Lime spill kills life in stream
By Margot-Jane Smith
A toxic spill from Dunedin's Mount Grand water treatment
station has killed all aquatic life in the Kaikorai Stream for about 10km.
About two tonnes of lime was accidentally discharged from a storage area
at the Dunedin City Council plant into a tributary of the stream on Wednesday
As well as almost 1000 trout, the spill killed eels, crayfish, insects,
algae and even worms on the stream's banks. "It's not a minor spill,
it's a major, major spill," Fish and Game officer Monty Wright said.
"I've worked on fish kills in other places and they generally take
out [kill aquatic life for] around 1km. This has taken out kilometres
and kilometres of water, so it's a disaster."
There was no risk to humans, he said. It would take two or three years
for the stream to return to normal. Dunedin City Council water manager
Nigel Harwood said plant staff were unaware of the spill until contacted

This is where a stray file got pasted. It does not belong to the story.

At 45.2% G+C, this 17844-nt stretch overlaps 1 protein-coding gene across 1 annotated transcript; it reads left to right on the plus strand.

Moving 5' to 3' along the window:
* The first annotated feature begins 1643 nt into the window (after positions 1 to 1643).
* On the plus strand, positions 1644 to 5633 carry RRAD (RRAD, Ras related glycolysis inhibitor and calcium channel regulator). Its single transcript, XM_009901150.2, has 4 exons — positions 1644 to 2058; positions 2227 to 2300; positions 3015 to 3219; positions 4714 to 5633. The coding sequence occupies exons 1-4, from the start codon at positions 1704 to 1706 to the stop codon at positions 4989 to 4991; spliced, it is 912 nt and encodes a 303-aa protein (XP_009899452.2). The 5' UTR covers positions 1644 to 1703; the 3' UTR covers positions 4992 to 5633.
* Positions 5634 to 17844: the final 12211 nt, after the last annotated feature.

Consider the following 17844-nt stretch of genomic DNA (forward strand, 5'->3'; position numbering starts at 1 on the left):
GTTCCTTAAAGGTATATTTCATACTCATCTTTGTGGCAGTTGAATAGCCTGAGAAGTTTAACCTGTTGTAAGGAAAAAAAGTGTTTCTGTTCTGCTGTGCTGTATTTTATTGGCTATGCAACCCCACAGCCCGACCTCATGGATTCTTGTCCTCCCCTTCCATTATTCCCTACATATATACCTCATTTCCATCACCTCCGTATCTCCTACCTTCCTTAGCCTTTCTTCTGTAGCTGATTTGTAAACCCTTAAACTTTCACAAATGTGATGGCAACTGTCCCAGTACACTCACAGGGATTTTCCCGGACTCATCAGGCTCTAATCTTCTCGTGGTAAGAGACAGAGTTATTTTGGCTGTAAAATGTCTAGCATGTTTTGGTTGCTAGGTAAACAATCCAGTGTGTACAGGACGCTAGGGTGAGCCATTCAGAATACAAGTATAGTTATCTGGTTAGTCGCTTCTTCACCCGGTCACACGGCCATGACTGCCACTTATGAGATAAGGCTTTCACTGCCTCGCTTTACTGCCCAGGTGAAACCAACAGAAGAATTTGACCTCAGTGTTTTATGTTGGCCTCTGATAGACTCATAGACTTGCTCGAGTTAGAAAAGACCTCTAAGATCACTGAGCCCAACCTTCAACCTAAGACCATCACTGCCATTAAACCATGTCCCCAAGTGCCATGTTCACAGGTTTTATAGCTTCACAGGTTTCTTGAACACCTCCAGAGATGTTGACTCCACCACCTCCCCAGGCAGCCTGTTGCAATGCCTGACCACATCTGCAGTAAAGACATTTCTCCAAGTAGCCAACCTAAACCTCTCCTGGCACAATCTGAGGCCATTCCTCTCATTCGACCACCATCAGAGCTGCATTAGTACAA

by the Otago Regional Council. "Once the ORC said `Is there anything
that might have affected the stream' people went out and checked everything
and said `Hell, looks like it happened here'," Mr Harwood said.
A formal investigation into the accident would be held this morning. However,
initial thoughts were that a slurry, including 25% lime, had been put
into a storage area with an open valve, which discharged into the creek.
Mr Harwood said it was not easy to tell whether the valve was open or
not. "It appears at this stage to be one of those human errors,"
he said. Water was diverted from the treatment plant to help flush any
residual lime out of the stream.
Lime was used at the plant to help improve the taste and reduce the corrosive
nature of treated water. Mr Wright said the deaths occurred because lime
removed oxygen from water.
Some trout and eels had tried to leap out of the poisoned water, and worms
had crawled out of the soil and up the bank.
The lime was diluted as it travelled downstream until bigger fish could
survive."The last dead fish we saw was
at Harroway mill [at Green Island] and the first live one was at the Green
Island rugby grounds," Mr Wright said. Ducks appeared to have been
Friday 27 October 2000
This information obtained from and with the
permission of the Otago Daily Times.